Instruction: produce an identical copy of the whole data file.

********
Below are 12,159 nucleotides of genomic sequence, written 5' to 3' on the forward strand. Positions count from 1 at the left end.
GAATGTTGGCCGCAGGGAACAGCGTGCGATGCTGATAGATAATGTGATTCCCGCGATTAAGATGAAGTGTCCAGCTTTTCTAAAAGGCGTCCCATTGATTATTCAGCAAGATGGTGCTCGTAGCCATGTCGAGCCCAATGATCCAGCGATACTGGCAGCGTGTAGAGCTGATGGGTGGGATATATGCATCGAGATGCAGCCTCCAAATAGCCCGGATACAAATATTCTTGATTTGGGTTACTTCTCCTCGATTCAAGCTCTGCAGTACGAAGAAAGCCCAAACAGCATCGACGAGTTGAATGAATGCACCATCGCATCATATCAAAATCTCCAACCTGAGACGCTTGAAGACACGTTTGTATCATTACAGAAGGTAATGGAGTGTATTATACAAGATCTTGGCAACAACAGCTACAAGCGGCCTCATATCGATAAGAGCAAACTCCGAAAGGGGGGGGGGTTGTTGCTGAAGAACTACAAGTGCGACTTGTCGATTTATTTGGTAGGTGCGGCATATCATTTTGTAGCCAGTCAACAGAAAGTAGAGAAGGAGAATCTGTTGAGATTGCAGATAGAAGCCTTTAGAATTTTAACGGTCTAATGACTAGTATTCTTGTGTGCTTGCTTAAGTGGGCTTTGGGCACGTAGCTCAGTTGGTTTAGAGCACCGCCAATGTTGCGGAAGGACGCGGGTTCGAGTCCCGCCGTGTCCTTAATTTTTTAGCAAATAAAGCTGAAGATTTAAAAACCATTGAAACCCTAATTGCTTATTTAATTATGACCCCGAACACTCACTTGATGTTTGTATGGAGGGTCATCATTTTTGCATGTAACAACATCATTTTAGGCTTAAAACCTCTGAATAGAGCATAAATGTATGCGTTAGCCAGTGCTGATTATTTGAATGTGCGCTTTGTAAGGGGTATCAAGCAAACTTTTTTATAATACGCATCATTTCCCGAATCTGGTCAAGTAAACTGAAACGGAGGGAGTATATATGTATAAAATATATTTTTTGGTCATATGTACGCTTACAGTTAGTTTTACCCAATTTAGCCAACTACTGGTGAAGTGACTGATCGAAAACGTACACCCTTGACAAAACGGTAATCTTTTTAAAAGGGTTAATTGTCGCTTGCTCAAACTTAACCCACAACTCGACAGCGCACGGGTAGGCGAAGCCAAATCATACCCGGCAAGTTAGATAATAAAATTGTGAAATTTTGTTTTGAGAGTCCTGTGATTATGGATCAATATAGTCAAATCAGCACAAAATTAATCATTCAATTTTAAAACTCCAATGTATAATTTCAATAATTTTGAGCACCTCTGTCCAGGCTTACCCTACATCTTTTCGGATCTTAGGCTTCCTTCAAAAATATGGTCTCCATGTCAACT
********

Below are 12,159 nucleotides of genomic sequence, written 5' to 3' on the forward strand. Positions count from 1 at the left end.
GAATGTTGGCCGCAGGGAACAGCGTGCGATGCTGATAGATAATGTGATTCCCGCGATTAAGATGAAGTGTCCAGCTTTTCTAAAAGGCGTCCCATTGATTATTCAGCAAGATGGTGCTCGTAGCCATGTCGAGCCCAATGATCCAGCGATACTGGCAGCGTGTAGAGCTGATGGGTGGGATATATGCATCGAGATGCAGCCTCCAAATAGCCCGGATACAAATATTCTTGATTTGGGTTACTTCTCCTCGATTCAAGCTCTGCAGTACGAAGAAAGCCCAAACAGCATCGACGAGTTGAATGAATGCACCATCGCATCATATCAAAATCTCCAACCTGAGACGCTTGAAGACACGTTTGTATCATTACAGAAGGTAATGGAGTGTATTATACAAGATCTTGGCAACAACAGCTACAAGCGGCCTCATATCGATAAGAGCAAACTCCGAAAGGGGGGGGGGTTGTTGCTGAAGAACTACAAGTGCGACTTGTCGATTTATTTGGTAGGTGCGGCATATCATTTTGTAGCCAGTCAACAGAAAGTAGAGAAGGAGAATCTGTTGAGATTGCAGATAGAAGCCTTTAGAATTTTAACGGTCTAATGACTAGTATTCTTGTGTGCTTGCTTAAGTGGGCTTTGGGCACGTAGCTCAGTTGGTTTAGAGCACCGCCAATGTTGCGGAAGGACGCGGGTTCGAGTCCCGCCGTGTCCTTAATTTTTTAGCAAATAAAGCTGAAGATTTAAAAACCATTGAAACCCTAATTGCTTATTTAATTATGACCCCGAACACTCACTTGATGTTTGTATGGAGGGTCATCATTTTTGCATGTAACAACATCATTTTAGGCTTAAAACCTCTGAATAGAGCATAAATGTATGCGTTAGCCAGTGCTGATTATTTGAATGTGCGCTTTGTAAGGGGTATCAAGCAAACTTTTTTATAATACGCATCATTTCCCGAATCTGGTCAAGTAAACTGAAACGGAGGGAGTATATATGTATAAAATATATTTTTTGGTCATATGTACGCTTACAGTTAGTTTTACCCAATTTAGCCAACTACTGGTGAAGTGACTGATCGAAAACGTACACCCTTGACAAAACGGTAATCTTTTTAAAAGGGTTAATTGTCGCTTGCTCAAACTTAACCCACAACTCGACAGCGCACGGGTAGGCGAAGCCAAATCATACCCGGCAAGTTAGATAATAAAATTGTGAAATTTTGTTTTGAGAGTCCTGTGATTATGGATCAATATAGTCAAATCAGCACAAAATTAATCATTCAATTTTAAAACTCCAATGTATAATTTCAATAATTTTGAGCACCTCTGTCCAGGCTTACCCTACATCTTTTCGGATCTTAGGCTTCCTTCAAAAATATGGTCTCCATGTCAACT